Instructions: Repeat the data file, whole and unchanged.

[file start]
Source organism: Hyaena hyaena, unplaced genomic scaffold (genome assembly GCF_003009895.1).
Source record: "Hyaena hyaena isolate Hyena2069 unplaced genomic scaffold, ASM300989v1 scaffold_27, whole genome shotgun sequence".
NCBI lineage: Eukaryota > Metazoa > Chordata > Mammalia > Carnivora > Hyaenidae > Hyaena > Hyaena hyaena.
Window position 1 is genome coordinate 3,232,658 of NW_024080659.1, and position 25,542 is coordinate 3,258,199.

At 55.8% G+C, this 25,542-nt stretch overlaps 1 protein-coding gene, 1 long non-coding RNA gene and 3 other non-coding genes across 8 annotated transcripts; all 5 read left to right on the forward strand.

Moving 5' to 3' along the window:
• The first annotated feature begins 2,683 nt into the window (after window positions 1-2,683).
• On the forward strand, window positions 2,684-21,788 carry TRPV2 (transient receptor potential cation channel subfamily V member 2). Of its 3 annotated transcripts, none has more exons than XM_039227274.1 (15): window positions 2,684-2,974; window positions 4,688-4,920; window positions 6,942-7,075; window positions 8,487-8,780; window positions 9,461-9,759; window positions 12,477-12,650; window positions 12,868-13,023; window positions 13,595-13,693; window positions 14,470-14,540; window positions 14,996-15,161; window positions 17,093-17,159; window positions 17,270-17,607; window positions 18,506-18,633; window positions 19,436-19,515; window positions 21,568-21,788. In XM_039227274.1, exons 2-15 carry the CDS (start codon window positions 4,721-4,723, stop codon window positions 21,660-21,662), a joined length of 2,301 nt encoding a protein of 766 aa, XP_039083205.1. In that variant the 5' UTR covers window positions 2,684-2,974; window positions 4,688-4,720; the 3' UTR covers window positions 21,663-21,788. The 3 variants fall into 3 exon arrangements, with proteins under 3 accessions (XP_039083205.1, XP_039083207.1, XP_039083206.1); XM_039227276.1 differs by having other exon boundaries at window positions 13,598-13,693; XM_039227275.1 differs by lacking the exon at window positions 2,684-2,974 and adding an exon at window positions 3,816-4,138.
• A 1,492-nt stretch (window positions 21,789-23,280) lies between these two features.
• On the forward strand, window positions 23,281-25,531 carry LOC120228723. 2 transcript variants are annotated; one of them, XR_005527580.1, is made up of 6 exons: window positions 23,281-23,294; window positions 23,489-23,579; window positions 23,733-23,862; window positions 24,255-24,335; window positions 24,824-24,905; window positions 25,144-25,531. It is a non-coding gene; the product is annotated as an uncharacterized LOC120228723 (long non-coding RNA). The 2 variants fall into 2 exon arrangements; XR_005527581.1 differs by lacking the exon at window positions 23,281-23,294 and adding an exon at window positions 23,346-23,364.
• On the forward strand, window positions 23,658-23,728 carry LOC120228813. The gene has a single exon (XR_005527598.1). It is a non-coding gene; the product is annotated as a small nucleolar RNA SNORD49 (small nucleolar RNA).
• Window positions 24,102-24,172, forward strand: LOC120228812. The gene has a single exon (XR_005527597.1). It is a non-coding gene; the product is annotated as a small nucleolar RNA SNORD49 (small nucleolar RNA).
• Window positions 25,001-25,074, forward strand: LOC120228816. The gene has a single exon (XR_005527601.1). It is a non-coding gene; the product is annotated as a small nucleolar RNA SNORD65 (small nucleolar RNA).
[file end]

Source organism: Hyaena hyaena, unplaced genomic scaffold (genome assembly GCF_003009895.1).
Source record: "Hyaena hyaena isolate Hyena2069 unplaced genomic scaffold, ASM300989v1 scaffold_27, whole genome shotgun sequence".
NCBI lineage: Eukaryota > Metazoa > Chordata > Mammalia > Carnivora > Hyaenidae > Hyaena > Hyaena hyaena.
Window position 1 is genome coordinate 3,232,658 of NW_024080659.1, and position 25,542 is coordinate 3,258,199.

At 55.8% G+C, this 25,542-nt stretch overlaps 1 protein-coding gene, 1 long non-coding RNA gene and 3 other non-coding genes across 8 annotated transcripts; all 5 read left to right on the forward strand.

Moving 5' to 3' along the window:
• The first annotated feature begins 2,683 nt into the window (after window positions 1-2,683).
• On the forward strand, window positions 2,684-21,788 carry TRPV2 (transient receptor potential cation channel subfamily V member 2). Of its 3 annotated transcripts, none has more exons than XM_039227274.1 (15): window positions 2,684-2,974; window positions 4,688-4,920; window positions 6,942-7,075; window positions 8,487-8,780; window positions 9,461-9,759; window positions 12,477-12,650; window positions 12,868-13,023; window positions 13,595-13,693; window positions 14,470-14,540; window positions 14,996-15,161; window positions 17,093-17,159; window positions 17,270-17,607; window positions 18,506-18,633; window positions 19,436-19,515; window positions 21,568-21,788. In XM_039227274.1, exons 2-15 carry the CDS (start codon window positions 4,721-4,723, stop codon window positions 21,660-21,662), a joined length of 2,301 nt encoding a protein of 766 aa, XP_039083205.1. In that variant the 5' UTR covers window positions 2,684-2,974; window positions 4,688-4,720; the 3' UTR covers window positions 21,663-21,788. The 3 variants fall into 3 exon arrangements, with proteins under 3 accessions (XP_039083205.1, XP_039083207.1, XP_039083206.1); XM_039227276.1 differs by having other exon boundaries at window positions 13,598-13,693; XM_039227275.1 differs by lacking the exon at window positions 2,684-2,974 and adding an exon at window positions 3,816-4,138.
• A 1,492-nt stretch (window positions 21,789-23,280) lies between these two features.
• On the forward strand, window positions 23,281-25,531 carry LOC120228723. 2 transcript variants are annotated; one of them, XR_005527580.1, is made up of 6 exons: window positions 23,281-23,294; window positions 23,489-23,579; window positions 23,733-23,862; window positions 24,255-24,335; window positions 24,824-24,905; window positions 25,144-25,531. It is a non-coding gene; the product is annotated as an uncharacterized LOC120228723 (long non-coding RNA). The 2 variants fall into 2 exon arrangements; XR_005527581.1 differs by lacking the exon at window positions 23,281-23,294 and adding an exon at window positions 23,346-23,364.
• On the forward strand, window positions 23,658-23,728 carry LOC120228813. The gene has a single exon (XR_005527598.1). It is a non-coding gene; the product is annotated as a small nucleolar RNA SNORD49 (small nucleolar RNA).
• Window positions 24,102-24,172, forward strand: LOC120228812. The gene has a single exon (XR_005527597.1). It is a non-coding gene; the product is annotated as a small nucleolar RNA SNORD49 (small nucleolar RNA).
• Window positions 25,001-25,074, forward strand: LOC120228816. The gene has a single exon (XR_005527601.1). It is a non-coding gene; the product is annotated as a small nucleolar RNA SNORD65 (small nucleolar RNA).